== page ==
Invited Speaker:
Prof. Dr. Jan Christoph Meister
Universität Hamburg

Book of Abstracts

Workshop Aims

Narratives are ubiquitous in human experience. We use them to communicate, convince, explain, and entertain. As far as we know, every society in the world has narratives, which suggests they are rooted in our psychology and serve an important cognitive function. It is becoming increasingly clear that, to truly understand and explain human intelligence, beliefs, and behaviors, we will have to understand why narrative is universal and explain (or explain away) the function it serves. The aim of this workshop series is to address key, fundamental questions about narrative, using computational techniques, so to advance our understanding of cognition, culture, and society.

Special Focus: Shared Resources

In addition to fundamental questions, the field has yet to address key needs with regard to shared resources and corpora that could smooth and hasten the way forward. The vast majority of work on narrative uses fewer than four stories to perform their experiments, and rarely re-uses narratives from previous studies. Because NLP technology cannot yet take us all the way to the highly-accurate formal representations of language semantics, this implies significant amounts of repeated work in annotation. The way forward could be catalyzed by carefully constructed shared resources.

This meeting will be an appropriate venue for papers addressing fundamental topics and questions regarding narrative. Moreover, the meeting will have a special focus on the identification, collection, and construction of shared resources and corpora that facilitate the computational modeling of narrative. Papers should focus on issues fundamental to computational modeling and scientific understanding, or issues related to building shared resources to advance the field. Discussing technological applications or motivations is not discouraged, but is not required.

Illustrative Topics and Questions

Important Dates


Please arrange for registration and accommodation via the main conference website. The main conference also has travel discounts and visa information on their travel page.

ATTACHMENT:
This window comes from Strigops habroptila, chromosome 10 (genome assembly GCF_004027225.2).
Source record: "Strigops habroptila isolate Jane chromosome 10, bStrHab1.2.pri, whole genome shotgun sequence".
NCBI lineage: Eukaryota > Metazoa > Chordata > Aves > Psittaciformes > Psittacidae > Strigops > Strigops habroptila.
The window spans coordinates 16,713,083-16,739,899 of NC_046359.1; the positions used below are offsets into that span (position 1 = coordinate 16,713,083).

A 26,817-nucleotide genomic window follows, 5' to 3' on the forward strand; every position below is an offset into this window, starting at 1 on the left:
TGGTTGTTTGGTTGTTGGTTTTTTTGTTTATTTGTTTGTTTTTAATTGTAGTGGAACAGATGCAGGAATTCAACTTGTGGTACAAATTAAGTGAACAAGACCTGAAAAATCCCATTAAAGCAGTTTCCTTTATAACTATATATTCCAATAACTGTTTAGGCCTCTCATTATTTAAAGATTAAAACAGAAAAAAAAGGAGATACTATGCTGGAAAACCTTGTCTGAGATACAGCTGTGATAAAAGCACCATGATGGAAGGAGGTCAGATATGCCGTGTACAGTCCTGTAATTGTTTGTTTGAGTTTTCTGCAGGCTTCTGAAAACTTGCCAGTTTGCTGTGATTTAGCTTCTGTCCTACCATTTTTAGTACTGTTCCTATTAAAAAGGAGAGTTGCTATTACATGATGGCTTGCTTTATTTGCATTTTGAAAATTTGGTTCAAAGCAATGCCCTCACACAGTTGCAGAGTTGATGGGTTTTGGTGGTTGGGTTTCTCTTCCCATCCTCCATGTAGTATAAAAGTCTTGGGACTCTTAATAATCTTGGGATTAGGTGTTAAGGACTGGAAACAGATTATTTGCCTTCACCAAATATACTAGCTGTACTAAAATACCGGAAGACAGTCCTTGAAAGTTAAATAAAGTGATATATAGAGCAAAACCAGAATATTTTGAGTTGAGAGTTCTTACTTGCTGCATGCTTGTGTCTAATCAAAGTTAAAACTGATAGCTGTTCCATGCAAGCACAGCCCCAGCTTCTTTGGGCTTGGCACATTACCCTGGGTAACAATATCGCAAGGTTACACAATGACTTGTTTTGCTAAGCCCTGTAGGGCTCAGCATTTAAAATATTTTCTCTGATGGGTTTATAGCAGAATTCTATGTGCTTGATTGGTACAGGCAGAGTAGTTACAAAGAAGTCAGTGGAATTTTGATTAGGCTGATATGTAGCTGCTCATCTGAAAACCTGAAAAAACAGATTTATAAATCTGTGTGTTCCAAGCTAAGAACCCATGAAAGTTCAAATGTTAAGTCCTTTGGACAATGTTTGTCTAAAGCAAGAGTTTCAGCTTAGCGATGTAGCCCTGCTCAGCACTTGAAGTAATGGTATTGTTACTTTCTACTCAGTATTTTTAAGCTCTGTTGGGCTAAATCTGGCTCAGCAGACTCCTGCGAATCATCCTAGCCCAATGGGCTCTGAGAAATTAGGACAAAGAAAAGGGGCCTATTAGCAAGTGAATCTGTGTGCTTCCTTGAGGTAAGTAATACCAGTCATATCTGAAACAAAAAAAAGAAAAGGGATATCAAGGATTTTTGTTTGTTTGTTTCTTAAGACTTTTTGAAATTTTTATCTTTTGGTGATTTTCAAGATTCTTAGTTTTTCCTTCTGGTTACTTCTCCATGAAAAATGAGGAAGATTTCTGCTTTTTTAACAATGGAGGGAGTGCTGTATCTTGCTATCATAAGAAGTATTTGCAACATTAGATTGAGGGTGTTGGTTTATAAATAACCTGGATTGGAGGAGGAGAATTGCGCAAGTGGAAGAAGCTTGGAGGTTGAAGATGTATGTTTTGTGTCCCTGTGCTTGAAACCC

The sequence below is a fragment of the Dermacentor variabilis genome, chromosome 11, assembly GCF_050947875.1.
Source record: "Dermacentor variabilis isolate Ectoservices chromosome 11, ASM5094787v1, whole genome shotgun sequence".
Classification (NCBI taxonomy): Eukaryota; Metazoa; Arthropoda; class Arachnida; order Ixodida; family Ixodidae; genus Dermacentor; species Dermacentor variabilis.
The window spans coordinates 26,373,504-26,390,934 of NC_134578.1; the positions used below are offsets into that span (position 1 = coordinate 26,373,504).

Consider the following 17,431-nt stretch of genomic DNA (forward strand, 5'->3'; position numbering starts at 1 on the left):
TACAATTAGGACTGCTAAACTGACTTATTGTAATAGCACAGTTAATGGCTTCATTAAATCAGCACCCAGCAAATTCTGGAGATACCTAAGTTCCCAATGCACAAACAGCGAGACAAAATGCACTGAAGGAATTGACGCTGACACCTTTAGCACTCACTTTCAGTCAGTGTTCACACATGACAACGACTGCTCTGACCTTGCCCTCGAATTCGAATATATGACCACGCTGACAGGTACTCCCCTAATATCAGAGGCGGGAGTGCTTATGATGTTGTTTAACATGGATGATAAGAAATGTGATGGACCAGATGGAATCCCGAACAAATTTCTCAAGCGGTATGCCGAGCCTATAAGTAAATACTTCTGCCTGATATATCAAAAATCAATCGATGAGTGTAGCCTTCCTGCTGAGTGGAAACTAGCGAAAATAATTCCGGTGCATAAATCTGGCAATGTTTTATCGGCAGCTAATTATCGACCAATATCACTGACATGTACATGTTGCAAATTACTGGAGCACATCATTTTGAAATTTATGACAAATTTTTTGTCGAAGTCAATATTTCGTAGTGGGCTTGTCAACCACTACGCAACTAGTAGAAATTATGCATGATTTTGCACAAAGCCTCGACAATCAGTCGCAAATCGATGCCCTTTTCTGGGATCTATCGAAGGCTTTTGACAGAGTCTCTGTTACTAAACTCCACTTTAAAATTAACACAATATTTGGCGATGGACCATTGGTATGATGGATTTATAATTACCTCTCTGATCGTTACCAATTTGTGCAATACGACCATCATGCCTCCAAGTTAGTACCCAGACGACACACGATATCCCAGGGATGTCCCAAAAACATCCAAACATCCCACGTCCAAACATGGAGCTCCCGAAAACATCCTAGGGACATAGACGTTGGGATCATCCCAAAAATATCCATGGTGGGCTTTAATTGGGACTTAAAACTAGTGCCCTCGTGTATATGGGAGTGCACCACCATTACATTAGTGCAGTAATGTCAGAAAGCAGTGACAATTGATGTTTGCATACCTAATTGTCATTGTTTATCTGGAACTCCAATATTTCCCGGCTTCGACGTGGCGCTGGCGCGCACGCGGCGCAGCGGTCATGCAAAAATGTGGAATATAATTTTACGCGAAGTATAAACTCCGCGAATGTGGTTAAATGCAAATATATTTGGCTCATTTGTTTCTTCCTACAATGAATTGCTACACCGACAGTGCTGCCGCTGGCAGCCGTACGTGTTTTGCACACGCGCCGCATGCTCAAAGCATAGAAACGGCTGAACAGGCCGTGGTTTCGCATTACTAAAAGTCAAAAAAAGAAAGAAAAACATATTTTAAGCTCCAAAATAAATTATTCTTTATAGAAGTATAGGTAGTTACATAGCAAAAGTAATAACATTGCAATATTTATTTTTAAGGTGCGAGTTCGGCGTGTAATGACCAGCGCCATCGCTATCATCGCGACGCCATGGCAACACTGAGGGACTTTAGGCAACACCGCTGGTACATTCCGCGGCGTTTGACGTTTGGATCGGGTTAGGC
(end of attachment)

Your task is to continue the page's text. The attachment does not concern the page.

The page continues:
We will be having a dinner for workshop participants on Friday, May 25, 2012. Please make sure to register by the beginning of May so that you will be included in the dinner invitation.

Submission Details

Submissions are no longer being accepted.

Papers should be prepared according to the instructions in the LREC author kit. A link to the paper templates are at the top of that page.

Workshop submissions should be made through the workshop's START paper submission website. Note that this is a different submission site than the main LREC submission site.

Papers may fall into one of three categories: long papers, short papers, or position papers. The aim is for all papers to be presented orally, but, depending on the number and type of submissions and the schedule, some papers may be presented as posters.

Please note that there is no separate paper proposal process - this is different from both the LREC submission process and common practice in many fields of the humanities. Authors should submit a fully realized paper by the submission deadline. If you are unsure if your paper topic is relevant or appropriate for the workshop, please contact the workshop chair or another member of the organizing committee to discuss your idea. There is no limit on the number of papers that may be submitted, and papers do not need to be anonymized for blind review.

Organizing Committee

Program Committee

Additional Information

There will be a number of travel grants available to authors who have papers at the workshop, but would otherwise be unable to attend because of financial constraints.

In preparation is an arrangement with a noted international journal for a special issue featuring expanded versions of the best papers from the workshop.


Previous Meetings